Where did the old-timers learn their Folding?
In her letter dated 7th May, Kristine Tomlinson highlights several very interesting matters. I value her contribution, and if I do not immediately take them all up, it is only because there are not enough hours in the day, especially if I am expected to do any research before launching forth. But I should like to say a little about where people like Robert Harbin and Lillian Oppenheimer learnt their paperfolding, because there seems to be a misconception that paperfolding actually started only in the 1950s.
The short answer is that they learnt to fold paper as children, either in the home or in the school playground. Gershon Legman learnt to fold planes at school. Robert Harbin learnt to fold as a boy in South Africa. I don't think I have any definite evidence that Lillian Oppenheimer learnt at school, but it is most likely All children learnt to fold simple paper hats and ships, boxes and darts. In the Western World there was a constant reservoir of some twenty, thirty or perhaps more traditional folds which circulated in the manner of folklore. We can trace some of them back to the 18th Century, and we think we have evidence for the waterbomb in England in 1614. The German educator Friedrich Froebel spoke of his folding as a child in the late 18th Century, and many traditional folds were included in books produced for the Froebelian kindergarten schools between 1880 and 1920. In addition, from about 1870, paperfolding began to be included in collections of pastimes for both children and adults. One of the first monographs on paperfolding was "Fun with Paperfolding" published in 1928 by W.D.Murray and F.J.Rigney. Lillian Oppenheimer used this book to entertain her young daughter Molly, when she was sick, and many other paperfolders traced their interest in paperfolding as adults back to this book. Margaret Campbell's "Paper Toy Making" appeared in England in 19360 or 1937, and it remained in print until the 1960's. In 1953, Robert Harbin's interest in paperfolding was sparked into life when he visited his wife in hospital and found some injured airmen folding from this book. Another book was "Fun with Paper" by Joseph Leeming, published in the United States in 1939. It may still be in print. Murray and Rigney, and Margaret Campbell's books were both reprinted by Dover.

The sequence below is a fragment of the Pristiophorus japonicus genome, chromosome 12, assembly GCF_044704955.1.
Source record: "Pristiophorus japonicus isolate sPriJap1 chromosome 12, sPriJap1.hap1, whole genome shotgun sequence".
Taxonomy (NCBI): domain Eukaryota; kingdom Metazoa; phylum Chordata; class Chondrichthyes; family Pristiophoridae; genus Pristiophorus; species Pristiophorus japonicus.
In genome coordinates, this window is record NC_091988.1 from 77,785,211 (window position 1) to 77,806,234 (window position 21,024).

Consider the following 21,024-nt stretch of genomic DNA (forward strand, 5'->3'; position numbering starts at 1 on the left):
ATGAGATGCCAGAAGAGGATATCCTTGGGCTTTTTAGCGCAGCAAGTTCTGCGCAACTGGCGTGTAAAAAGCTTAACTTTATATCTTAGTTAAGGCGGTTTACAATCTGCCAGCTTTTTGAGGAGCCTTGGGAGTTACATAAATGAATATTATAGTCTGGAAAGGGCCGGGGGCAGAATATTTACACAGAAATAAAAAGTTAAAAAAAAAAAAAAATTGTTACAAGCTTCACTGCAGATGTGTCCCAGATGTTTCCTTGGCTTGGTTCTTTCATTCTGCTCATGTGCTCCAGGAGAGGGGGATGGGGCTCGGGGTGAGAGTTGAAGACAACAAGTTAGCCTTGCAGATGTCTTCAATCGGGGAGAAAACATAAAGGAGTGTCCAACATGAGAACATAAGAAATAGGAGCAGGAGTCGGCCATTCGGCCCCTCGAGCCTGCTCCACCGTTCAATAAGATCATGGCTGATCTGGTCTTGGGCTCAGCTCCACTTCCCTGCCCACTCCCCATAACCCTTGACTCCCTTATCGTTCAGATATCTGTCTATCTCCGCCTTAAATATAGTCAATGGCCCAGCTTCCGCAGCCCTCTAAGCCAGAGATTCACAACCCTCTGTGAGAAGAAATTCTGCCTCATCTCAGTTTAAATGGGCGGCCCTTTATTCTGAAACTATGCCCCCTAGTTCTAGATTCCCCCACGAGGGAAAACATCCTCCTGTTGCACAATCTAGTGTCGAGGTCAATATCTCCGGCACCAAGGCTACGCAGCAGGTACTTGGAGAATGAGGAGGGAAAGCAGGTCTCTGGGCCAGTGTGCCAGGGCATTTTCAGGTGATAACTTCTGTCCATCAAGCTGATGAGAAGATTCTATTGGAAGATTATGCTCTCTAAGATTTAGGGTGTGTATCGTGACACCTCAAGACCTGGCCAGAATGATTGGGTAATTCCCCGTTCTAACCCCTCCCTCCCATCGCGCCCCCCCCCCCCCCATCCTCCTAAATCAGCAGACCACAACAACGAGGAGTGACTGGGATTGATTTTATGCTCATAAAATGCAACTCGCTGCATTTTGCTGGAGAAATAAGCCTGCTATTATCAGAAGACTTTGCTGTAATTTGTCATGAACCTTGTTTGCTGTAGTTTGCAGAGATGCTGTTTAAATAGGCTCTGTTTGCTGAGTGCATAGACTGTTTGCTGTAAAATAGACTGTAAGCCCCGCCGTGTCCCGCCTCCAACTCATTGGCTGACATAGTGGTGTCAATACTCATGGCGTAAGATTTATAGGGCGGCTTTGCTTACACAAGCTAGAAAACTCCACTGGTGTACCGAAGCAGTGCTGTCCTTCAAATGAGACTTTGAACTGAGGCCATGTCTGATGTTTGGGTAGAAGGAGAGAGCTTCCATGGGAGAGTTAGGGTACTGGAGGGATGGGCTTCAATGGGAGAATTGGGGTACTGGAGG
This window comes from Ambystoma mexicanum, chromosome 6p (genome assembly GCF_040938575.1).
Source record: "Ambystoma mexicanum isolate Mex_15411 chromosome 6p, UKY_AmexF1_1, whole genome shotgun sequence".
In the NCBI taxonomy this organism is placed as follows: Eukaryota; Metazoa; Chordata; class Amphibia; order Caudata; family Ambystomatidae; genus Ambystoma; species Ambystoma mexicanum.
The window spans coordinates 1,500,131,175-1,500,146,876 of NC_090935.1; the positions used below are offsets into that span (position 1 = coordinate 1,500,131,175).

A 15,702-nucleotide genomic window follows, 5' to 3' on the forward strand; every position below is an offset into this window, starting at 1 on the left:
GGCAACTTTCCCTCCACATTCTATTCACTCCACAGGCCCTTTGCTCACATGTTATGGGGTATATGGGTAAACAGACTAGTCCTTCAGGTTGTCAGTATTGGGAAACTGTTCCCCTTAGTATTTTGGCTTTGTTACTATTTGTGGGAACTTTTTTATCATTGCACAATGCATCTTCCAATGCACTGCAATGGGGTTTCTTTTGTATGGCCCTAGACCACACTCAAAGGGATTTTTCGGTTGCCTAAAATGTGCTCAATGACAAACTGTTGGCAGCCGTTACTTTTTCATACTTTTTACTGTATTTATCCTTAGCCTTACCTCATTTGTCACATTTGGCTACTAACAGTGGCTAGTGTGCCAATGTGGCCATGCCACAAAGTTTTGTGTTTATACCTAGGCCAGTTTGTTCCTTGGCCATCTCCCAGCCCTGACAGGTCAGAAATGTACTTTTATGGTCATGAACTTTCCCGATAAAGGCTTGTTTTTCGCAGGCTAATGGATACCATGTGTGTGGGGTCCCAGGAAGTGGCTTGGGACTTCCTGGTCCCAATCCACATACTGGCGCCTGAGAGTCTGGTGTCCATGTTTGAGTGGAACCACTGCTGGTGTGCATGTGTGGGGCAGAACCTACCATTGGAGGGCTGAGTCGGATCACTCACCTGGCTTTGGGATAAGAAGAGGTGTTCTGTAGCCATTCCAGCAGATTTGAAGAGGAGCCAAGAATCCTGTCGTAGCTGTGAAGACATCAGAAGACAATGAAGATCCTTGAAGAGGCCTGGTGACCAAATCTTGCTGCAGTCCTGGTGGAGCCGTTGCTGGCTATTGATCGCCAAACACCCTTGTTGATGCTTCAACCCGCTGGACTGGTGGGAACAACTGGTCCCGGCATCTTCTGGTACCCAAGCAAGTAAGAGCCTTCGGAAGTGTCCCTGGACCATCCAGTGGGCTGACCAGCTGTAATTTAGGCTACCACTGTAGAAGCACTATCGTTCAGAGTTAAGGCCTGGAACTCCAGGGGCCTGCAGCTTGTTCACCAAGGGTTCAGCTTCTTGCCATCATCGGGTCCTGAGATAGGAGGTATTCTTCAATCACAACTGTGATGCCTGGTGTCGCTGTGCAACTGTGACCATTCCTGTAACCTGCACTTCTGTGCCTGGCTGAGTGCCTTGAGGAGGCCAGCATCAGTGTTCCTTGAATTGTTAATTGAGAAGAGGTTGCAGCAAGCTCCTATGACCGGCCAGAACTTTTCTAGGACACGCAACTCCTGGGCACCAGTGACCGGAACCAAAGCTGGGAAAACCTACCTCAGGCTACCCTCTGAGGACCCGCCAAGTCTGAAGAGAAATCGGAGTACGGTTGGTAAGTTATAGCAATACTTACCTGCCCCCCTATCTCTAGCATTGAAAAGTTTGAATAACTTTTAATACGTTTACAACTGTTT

Of course, all these books were primitive by modern standards. They did not use the modern system of symbols and were hard to understand. For the most part they included only the traditional models, though occasionally an author included a crude idea of his own. It was not until the impact of Yoshizawa in the 1950's, that the idea of "Creative Folding" was taken up by Robert Harbin. In turn Lillian Oppenhimer read Harbn's book and her own emerging interest in paperfolding leapt into flame. Before that, creating new models was very limited. Jack Skillman was an early exception, but sadly, we know little of his early work.
Perhaps 1956, when Robert Harbin published "Paper Magic" was the start of the new era; perhaps it was the formation of the Origami Center in 1958. Perhaps the sudden inflow of English-language books on Japanese Origami, starting in the mid 1950s contributed. But really, there were many contributing factors which came together quite miraculously to cause a great explosion of paperfolding, and in particular, of creative paperfolding from about 1958. We are all part of that movement.
But Paperfolding/Origami, call it what you will, has a long history in both Europe and Japan, and Legman, Harbin, Lillian Oppenheimer and the rest did not suddenly create it out of nothing.
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